Profit With Product Promotions

 

Promotions and sales at local grocery stores are drawing cash-strapped customers more than ever before.

 

According to a new study from The Nielsen Company, 42.8% of grocery purchases are sold on promotion, up from 40.8% a year ago. And grocery stores aren’t alone. Drug stores also are selling a significant portion of products on promotion, with 40.4% of sales linked to displays and/or features, Nielsen Business Media and Progressive Grocer reported.

 

The promotions include advertisements featuring products, in-store circulars, product displays on the end of aisle caps or away from their normal locations, and products with temporary price reductions.

 

“Although we shouldn’t be surprised by an increase in promoted sales during a recession, it’s stunning to see an additional 1.3 billion purchase decisions being influence by in-store promotions,” said Tom Pirovano, director, industry insights at Schaumburg, Ill.-based Nielsen.

 

The study also found that Chicago shoppers are the most influenced by promotions-with 55.9% of products in the city sold on promotion-followed by Phoenix, the island of Oahu and Indianapolis. Meanwhile, San Antonio, Oklahoma City/Tulsa and Birmingham have the lowest promotion sales. Impulse purchases such as ice cream, crackers and carbonated beverages sell the most on promotion. Promotions on magazines, ice and tobacco sell the least.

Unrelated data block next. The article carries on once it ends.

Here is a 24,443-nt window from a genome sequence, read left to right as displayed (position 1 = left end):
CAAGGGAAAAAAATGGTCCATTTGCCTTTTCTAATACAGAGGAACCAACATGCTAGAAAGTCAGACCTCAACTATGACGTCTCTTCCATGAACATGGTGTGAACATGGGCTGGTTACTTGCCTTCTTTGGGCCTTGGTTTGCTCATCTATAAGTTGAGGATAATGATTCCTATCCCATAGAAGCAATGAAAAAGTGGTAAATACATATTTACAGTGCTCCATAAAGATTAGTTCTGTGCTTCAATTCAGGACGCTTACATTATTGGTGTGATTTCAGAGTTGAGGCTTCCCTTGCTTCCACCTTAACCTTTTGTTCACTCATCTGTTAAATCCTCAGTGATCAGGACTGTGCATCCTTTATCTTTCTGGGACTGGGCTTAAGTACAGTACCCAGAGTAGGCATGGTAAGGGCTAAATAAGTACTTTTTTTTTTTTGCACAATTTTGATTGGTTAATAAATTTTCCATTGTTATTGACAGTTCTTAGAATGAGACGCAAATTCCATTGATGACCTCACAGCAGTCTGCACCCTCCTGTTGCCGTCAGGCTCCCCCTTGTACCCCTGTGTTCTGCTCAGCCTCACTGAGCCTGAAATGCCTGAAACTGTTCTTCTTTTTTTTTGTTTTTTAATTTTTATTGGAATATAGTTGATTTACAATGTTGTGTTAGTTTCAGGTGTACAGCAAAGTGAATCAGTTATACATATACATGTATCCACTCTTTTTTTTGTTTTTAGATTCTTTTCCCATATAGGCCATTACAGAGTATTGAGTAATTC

Nielsen also found that coupon activity, which has skyrocketed with the recession, was highest in disposable diapers (21% sold with a coupon), dough products (14%) and sanitary protection (12%).

 

According to the study, canned cat food, baby food and canned dog food are the best candidates for buy-one-get-one promotions, while coffee makers, baking powder and dishwasher rinse aids make the weakest categories for buy-one-get-one promotions.

 

“The key for consumer product manufacturers is to set goals for each trade promotion, and then measure the results to determine which promo events are the most efficient and effective,” Pirovano said. “Retailers who can drive their feature ads with the right mix of products, price points and display support will have success with both their vendors and shoppers.”

 

 

 

 

 

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